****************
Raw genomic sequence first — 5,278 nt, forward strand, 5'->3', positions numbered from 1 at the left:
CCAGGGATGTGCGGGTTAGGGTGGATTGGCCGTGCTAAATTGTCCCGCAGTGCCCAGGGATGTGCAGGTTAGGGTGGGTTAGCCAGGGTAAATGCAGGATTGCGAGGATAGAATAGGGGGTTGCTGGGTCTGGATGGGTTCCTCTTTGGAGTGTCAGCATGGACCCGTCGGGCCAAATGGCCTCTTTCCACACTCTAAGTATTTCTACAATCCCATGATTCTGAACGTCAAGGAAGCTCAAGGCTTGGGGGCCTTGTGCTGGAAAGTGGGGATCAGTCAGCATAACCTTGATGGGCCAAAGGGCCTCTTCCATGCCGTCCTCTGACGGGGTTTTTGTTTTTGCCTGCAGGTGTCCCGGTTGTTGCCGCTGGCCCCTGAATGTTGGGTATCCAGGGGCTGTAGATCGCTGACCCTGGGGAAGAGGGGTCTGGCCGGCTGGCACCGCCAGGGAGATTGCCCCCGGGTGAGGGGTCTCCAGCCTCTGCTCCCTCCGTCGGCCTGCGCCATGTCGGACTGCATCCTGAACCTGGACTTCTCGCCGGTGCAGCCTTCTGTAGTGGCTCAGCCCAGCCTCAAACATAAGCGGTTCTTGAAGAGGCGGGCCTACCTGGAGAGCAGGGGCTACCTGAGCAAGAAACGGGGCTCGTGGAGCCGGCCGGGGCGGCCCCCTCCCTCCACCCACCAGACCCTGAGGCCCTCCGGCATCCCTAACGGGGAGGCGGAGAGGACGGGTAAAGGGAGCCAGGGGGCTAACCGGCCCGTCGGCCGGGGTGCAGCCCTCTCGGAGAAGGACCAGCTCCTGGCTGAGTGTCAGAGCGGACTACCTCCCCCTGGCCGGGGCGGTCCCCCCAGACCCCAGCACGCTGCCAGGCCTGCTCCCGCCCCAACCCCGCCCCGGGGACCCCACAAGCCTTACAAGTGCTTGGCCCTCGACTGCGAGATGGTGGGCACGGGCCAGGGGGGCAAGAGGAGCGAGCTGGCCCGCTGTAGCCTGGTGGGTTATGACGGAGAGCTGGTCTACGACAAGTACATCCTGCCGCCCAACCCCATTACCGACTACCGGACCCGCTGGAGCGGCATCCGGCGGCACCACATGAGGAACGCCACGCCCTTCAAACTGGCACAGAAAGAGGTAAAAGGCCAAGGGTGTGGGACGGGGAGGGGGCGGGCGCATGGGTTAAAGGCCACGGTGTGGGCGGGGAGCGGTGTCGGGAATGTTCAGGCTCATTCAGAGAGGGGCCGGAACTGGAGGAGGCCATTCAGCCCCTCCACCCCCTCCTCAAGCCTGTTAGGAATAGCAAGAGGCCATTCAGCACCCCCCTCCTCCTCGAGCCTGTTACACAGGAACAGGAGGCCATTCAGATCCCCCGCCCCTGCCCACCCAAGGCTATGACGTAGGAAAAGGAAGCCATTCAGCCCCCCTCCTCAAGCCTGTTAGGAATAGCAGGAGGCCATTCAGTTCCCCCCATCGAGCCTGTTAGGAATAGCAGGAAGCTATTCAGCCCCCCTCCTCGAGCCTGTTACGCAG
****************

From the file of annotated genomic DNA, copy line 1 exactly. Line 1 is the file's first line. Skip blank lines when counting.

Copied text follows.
Raw genomic sequence first — 5,278 nt, forward strand, 5'->3', positions numbered from 1 at the left: